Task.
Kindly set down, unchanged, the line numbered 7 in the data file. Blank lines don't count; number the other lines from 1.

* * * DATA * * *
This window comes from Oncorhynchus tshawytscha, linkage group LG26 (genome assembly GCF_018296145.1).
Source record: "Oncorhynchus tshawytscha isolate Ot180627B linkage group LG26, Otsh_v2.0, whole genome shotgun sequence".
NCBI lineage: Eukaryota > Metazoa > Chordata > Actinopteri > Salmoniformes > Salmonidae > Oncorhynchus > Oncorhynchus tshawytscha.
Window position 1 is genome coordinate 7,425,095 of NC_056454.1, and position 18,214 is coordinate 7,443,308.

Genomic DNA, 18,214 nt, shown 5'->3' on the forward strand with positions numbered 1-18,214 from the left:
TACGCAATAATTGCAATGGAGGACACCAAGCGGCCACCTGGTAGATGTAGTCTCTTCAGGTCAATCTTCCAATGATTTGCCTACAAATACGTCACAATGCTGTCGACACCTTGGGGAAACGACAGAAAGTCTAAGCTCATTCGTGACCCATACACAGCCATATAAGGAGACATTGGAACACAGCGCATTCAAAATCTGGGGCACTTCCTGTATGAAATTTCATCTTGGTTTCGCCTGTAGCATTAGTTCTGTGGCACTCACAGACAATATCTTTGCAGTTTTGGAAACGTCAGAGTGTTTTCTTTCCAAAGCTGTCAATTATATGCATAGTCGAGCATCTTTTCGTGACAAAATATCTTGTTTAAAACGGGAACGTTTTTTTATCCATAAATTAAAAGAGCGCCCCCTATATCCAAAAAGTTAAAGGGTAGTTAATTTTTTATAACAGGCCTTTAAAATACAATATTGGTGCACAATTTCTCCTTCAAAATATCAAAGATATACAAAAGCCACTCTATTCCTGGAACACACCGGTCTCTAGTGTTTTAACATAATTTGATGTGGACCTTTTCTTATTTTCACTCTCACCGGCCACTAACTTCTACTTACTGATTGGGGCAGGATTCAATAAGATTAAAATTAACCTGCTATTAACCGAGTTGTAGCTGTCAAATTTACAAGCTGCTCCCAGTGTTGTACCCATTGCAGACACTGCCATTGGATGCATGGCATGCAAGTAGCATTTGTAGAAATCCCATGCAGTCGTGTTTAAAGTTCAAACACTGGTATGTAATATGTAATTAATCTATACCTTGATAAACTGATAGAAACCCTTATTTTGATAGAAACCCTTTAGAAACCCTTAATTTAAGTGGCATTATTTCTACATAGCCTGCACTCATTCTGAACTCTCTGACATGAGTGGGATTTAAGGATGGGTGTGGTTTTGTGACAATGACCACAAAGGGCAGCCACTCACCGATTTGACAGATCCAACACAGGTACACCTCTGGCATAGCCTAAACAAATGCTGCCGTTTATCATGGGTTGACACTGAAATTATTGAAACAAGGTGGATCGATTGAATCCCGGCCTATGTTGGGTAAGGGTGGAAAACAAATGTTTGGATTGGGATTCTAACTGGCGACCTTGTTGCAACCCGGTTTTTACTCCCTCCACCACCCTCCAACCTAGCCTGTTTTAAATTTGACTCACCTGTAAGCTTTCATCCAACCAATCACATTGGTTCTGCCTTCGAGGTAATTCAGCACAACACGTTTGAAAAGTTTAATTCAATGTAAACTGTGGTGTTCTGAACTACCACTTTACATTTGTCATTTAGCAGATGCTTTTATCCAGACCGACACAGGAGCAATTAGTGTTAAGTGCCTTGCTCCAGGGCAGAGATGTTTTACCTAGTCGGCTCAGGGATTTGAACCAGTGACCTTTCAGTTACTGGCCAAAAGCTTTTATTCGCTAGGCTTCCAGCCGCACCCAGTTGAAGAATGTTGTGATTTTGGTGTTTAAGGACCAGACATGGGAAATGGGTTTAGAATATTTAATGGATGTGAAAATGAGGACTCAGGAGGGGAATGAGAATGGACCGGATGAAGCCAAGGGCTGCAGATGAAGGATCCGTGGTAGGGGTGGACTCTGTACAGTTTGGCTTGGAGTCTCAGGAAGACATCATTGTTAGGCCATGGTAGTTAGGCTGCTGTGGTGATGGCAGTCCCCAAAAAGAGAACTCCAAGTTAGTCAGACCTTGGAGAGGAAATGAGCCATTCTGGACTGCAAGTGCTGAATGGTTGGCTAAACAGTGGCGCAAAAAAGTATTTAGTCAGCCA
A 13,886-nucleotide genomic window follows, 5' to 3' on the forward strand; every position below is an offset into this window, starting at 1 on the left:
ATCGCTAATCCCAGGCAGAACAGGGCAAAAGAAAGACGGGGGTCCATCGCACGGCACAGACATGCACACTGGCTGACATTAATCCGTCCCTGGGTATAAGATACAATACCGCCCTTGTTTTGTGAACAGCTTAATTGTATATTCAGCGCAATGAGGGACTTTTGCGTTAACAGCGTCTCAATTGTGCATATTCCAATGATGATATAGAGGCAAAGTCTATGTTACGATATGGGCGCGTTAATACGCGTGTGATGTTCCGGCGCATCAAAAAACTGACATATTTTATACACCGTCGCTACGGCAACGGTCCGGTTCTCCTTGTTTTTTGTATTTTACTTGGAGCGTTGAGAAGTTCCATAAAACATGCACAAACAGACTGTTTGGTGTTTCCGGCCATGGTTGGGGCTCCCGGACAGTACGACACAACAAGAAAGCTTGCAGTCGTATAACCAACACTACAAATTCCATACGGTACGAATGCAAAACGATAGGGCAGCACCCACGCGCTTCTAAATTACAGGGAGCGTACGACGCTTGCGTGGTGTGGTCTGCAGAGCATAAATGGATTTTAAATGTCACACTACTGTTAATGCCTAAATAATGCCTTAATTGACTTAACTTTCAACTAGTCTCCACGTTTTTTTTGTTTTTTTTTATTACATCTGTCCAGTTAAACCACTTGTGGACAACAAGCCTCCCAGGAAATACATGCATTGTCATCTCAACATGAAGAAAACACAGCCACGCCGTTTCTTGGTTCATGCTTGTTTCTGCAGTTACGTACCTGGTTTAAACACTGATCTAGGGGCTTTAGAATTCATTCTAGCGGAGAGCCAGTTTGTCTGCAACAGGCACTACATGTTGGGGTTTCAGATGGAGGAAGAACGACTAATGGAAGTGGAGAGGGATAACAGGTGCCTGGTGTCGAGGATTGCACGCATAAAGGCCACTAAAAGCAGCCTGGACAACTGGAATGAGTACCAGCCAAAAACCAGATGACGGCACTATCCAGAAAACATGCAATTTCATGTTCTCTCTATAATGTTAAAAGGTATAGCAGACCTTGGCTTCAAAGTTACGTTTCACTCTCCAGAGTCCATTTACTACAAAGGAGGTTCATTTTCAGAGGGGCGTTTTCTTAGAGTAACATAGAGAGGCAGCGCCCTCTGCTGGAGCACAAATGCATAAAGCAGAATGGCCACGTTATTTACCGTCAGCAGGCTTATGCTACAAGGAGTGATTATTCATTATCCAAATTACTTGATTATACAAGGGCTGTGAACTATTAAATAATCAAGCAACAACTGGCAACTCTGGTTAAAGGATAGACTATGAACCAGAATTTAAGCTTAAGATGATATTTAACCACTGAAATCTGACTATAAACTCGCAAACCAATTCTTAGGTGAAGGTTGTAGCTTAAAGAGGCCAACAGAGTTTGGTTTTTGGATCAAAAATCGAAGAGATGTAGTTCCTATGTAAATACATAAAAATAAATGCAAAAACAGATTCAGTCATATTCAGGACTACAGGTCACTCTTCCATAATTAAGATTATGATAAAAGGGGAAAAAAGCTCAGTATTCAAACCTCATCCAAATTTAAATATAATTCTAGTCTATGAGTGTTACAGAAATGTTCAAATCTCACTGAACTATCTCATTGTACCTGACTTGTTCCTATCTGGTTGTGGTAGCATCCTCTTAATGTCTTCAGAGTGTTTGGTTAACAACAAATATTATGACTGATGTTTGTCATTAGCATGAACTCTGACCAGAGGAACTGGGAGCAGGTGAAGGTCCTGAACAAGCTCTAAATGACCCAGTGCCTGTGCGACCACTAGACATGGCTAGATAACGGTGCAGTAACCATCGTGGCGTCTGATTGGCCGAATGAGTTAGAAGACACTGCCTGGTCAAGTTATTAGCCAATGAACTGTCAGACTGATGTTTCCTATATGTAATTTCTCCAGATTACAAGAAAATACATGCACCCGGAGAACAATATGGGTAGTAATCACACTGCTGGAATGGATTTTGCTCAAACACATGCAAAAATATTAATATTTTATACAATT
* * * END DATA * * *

A 13,886-nucleotide genomic window follows, 5' to 3' on the forward strand; every position below is an offset into this window, starting at 1 on the left: